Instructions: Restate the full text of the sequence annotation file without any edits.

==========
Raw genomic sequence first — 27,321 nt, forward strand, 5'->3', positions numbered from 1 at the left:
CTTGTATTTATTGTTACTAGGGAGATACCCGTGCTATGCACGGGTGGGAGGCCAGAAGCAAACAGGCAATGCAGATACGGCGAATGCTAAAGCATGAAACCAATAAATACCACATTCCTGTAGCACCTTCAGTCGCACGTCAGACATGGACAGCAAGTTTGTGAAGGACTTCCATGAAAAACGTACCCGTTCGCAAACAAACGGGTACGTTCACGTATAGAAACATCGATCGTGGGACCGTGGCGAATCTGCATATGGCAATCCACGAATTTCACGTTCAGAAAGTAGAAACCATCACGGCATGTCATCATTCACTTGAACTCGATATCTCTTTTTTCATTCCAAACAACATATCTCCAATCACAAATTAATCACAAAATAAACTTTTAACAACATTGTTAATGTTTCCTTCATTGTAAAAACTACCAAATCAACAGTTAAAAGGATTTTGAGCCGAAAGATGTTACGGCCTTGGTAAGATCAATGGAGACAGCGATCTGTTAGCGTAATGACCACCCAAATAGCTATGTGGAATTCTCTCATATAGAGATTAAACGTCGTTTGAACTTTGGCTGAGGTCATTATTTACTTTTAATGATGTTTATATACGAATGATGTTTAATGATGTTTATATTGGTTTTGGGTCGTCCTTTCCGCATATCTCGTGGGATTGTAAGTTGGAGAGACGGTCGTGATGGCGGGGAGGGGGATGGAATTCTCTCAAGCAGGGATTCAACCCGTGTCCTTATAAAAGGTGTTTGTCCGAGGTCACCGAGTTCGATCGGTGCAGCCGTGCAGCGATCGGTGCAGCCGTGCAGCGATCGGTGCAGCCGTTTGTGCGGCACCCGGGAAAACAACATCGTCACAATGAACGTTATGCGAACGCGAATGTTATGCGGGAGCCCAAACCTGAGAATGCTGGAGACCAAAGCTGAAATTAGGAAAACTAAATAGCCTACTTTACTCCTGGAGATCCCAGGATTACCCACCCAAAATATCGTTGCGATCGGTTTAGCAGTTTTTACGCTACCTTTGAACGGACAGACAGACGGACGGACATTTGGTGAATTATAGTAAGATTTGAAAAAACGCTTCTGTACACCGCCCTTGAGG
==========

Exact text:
Raw genomic sequence first — 27,321 nt, forward strand, 5'->3', positions numbered from 1 at the left:
CTTGTATTTATTGTTACTAGGGAGATACCCGTGCTATGCACGGGTGGGAGGCCAGAAGCAAACAGGCAATGCAGATACGGCGAATGCTAAAGCATGAAACCAATAAATACCACATTCCTGTAGCACCTTCAGTCGCACGTCAGACATGGACAGCAAGTTTGTGAAGGACTTCCATGAAAAACGTACCCGTTCGCAAACAAACGGGTACGTTCACGTATAGAAACATCGATCGTGGGACCGTGGCGAATCTGCATATGGCAATCCACGAATTTCACGTTCAGAAAGTAGAAACCATCACGGCATGTCATCATTCACTTGAACTCGATATCTCTTTTTTCATTCCAAACAACATATCTCCAATCACAAATTAATCACAAAATAAACTTTTAACAACATTGTTAATGTTTCCTTCATTGTAAAAACTACCAAATCAACAGTTAAAAGGATTTTGAGCCGAAAGATGTTACGGCCTTGGTAAGATCAATGGAGACAGCGATCTGTTAGCGTAATGACCACCCAAATAGCTATGTGGAATTCTCTCATATAGAGATTAAACGTCGTTTGAACTTTGGCTGAGGTCATTATTTACTTTTAATGATGTTTATATACGAATGATGTTTAATGATGTTTATATTGGTTTTGGGTCGTCCTTTCCGCATATCTCGTGGGATTGTAAGTTGGAGAGACGGTCGTGATGGCGGGGAGGGGGATGGAATTCTCTCAAGCAGGGATTCAACCCGTGTCCTTATAAAAGGTGTTTGTCCGAGGTCACCGAGTTCGATCGGTGCAGCCGTGCAGCGATCGGTGCAGCCGTGCAGCGATCGGTGCAGCCGTTTGTGCGGCACCCGGGAAAACAACATCGTCACAATGAACGTTATGCGAACGCGAATGTTATGCGGGAGCCCAAACCTGAGAATGCTGGAGACCAAAGCTGAAATTAGGAAAACTAAATAGCCTACTTTACTCCTGGAGATCCCAGGATTACCCACCCAAAATATCGTTGCGATCGGTTTAGCAGTTTTTACGCTACCTTTGAACGGACAGACAGACGGACGGACATTTGGTGAATTATAGTAAGATTTGAAAAAACGCTTCTGTACACCGCCCTTGAGG